The SEC as an Entrepreneurial Enforcer by James J. Park — SSRN

The truth of disclosures by public companies is policed by both private plaintiffs and the Securities and Exchange Commission (SEC). The courts and many commentators have viewed the SEC as a more responsible enforcer than private litigants. Entrepreneurial enforcers with a profit motive have an incentive to advance questionable legal theories to expand the reach of Rule 10b-5, the primary federal prohibition of securities fraud. In contrast, the conventional view is that a public enforcer will bring straightforward cases against public companies. This Article argues that this perception is dated and that the SEC has become more entrepreneurial in its enforcement relating to material misstatements by issuers. The agency now routinely avoids doctrinal limitations on the reach of Rule 10b-5 and brings cases that disagree with established precedent. Part of the reason for this shift is the SEC’s increasing emphasis on penalty collection. Another factor is that the SEC is advancing a more ambitious regulatory agenda. A more entrepreneurial approach has increased the impact of SEC enforcement and addressed criticism that the agency is too passive. However, to maintain the legitimacy of its enforcement program, the SEC should take steps to increase the transparency of its enforcement decisions.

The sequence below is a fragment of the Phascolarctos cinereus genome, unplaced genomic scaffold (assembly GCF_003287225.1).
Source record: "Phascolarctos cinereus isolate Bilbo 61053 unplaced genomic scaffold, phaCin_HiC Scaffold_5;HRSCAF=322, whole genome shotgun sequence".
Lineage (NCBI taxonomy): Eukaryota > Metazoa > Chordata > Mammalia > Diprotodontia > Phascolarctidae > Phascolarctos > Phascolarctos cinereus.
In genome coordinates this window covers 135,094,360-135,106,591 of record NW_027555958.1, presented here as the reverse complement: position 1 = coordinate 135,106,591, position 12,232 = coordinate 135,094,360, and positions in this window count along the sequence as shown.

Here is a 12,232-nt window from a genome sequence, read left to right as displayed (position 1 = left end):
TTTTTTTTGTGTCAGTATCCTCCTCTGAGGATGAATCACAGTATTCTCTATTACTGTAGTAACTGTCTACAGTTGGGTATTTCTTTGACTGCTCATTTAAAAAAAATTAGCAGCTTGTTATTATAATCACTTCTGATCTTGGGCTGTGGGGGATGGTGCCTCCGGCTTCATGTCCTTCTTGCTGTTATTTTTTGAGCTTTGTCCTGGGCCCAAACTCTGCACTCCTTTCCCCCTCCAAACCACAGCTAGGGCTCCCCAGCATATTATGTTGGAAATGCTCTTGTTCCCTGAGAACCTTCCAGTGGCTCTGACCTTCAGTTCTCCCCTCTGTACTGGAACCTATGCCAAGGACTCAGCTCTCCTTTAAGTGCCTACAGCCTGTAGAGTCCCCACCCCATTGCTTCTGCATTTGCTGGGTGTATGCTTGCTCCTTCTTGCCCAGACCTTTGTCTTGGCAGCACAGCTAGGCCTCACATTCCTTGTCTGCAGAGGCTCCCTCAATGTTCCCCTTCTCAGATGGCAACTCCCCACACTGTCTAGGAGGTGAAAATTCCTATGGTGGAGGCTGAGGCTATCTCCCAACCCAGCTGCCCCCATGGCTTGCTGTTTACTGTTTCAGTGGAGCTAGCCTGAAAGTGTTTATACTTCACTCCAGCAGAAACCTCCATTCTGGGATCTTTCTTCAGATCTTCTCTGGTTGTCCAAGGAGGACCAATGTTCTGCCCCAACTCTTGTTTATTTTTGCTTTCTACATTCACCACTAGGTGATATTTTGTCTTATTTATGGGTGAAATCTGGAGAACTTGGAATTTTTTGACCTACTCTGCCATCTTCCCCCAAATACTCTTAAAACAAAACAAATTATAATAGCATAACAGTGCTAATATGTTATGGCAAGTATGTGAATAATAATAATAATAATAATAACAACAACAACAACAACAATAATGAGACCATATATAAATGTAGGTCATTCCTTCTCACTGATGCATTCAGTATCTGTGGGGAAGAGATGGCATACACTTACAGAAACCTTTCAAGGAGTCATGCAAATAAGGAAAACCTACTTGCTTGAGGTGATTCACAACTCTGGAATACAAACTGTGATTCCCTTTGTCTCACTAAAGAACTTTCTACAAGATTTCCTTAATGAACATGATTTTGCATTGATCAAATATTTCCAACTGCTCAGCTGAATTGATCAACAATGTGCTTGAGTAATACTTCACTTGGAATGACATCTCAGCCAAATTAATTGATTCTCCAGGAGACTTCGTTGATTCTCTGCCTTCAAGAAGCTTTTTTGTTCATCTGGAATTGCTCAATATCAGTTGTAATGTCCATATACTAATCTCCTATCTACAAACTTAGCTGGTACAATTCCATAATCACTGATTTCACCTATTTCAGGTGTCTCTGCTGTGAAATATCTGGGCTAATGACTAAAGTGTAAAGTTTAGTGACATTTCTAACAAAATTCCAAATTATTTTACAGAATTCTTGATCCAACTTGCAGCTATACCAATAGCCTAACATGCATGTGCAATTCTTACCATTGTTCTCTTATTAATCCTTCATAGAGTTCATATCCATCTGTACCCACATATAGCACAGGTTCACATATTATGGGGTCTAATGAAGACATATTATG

Source: The SEC as an Entrepreneurial Enforcer by James J. Park — SSRN